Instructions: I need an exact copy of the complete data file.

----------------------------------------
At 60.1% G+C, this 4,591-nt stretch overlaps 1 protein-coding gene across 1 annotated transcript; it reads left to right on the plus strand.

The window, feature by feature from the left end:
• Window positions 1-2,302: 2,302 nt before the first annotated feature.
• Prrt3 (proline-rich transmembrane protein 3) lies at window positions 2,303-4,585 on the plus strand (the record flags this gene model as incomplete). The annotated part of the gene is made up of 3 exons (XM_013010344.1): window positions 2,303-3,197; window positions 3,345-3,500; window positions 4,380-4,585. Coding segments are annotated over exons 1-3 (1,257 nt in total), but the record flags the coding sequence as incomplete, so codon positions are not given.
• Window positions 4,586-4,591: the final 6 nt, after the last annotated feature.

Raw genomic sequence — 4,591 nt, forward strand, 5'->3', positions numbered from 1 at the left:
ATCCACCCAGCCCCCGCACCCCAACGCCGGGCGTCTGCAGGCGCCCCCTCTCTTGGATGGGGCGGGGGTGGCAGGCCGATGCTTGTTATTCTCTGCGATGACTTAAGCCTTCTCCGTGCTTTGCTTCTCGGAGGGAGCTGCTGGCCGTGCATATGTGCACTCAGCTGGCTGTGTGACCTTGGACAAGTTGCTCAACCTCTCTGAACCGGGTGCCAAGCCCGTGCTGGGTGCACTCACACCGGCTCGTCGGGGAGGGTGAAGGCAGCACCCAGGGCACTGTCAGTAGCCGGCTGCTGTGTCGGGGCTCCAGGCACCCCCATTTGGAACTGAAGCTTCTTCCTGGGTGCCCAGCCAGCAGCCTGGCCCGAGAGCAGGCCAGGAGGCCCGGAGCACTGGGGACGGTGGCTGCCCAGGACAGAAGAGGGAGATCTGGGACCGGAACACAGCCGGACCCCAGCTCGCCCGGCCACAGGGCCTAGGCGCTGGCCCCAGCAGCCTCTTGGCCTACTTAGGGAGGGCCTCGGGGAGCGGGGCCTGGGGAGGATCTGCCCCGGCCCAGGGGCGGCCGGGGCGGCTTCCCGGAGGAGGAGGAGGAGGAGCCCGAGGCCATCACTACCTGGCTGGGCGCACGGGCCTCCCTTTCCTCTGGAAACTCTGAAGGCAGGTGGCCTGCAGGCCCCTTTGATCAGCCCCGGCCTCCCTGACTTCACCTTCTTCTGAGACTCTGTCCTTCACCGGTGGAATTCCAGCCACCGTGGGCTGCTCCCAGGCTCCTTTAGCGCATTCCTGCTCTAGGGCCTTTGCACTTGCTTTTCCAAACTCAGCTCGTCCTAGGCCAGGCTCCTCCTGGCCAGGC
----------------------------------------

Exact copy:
At 60.1% G+C, this 4,591-nt stretch overlaps 1 protein-coding gene across 1 annotated transcript; it reads left to right on the plus strand.

The window, feature by feature from the left end:
• Window positions 1-2,302: 2,302 nt before the first annotated feature.
• Prrt3 (proline-rich transmembrane protein 3) lies at window positions 2,303-4,585 on the plus strand (the record flags this gene model as incomplete). The annotated part of the gene is made up of 3 exons (XM_013010344.1): window positions 2,303-3,197; window positions 3,345-3,500; window positions 4,380-4,585. Coding segments are annotated over exons 1-3 (1,257 nt in total), but the record flags the coding sequence as incomplete, so codon positions are not given.
• Window positions 4,586-4,591: the final 6 nt, after the last annotated feature.

Raw genomic sequence — 4,591 nt, forward strand, 5'->3', positions numbered from 1 at the left:
ATCCACCCAGCCCCCGCACCCCAACGCCGGGCGTCTGCAGGCGCCCCCTCTCTTGGATGGGGCGGGGGTGGCAGGCCGATGCTTGTTATTCTCTGCGATGACTTAAGCCTTCTCCGTGCTTTGCTTCTCGGAGGGAGCTGCTGGCCGTGCATATGTGCACTCAGCTGGCTGTGTGACCTTGGACAAGTTGCTCAACCTCTCTGAACCGGGTGCCAAGCCCGTGCTGGGTGCACTCACACCGGCTCGTCGGGGAGGGTGAAGGCAGCACCCAGGGCACTGTCAGTAGCCGGCTGCTGTGTCGGGGCTCCAGGCACCCCCATTTGGAACTGAAGCTTCTTCCTGGGTGCCCAGCCAGCAGCCTGGCCCGAGAGCAGGCCAGGAGGCCCGGAGCACTGGGGACGGTGGCTGCCCAGGACAGAAGAGGGAGATCTGGGACCGGAACACAGCCGGACCCCAGCTCGCCCGGCCACAGGGCCTAGGCGCTGGCCCCAGCAGCCTCTTGGCCTACTTAGGGAGGGCCTCGGGGAGCGGGGCCTGGGGAGGATCTGCCCCGGCCCAGGGGCGGCCGGGGCGGCTTCCCGGAGGAGGAGGAGGAGGAGCCCGAGGCCATCACTACCTGGCTGGGCGCACGGGCCTCCCTTTCCTCTGGAAACTCTGAAGGCAGGTGGCCTGCAGGCCCCTTTGATCAGCCCCGGCCTCCCTGACTTCACCTTCTTCTGAGACTCTGTCCTTCACCGGTGGAATTCCAGCCACCGTGGGCTGCTCCCAGGCTCCTTTAGCGCATTCCTGCTCTAGGGCCTTTGCACTTGCTTTTCCAAACTCAGCTCGTCCTAGGCCAGGCTCCTCCTGGCCAGGC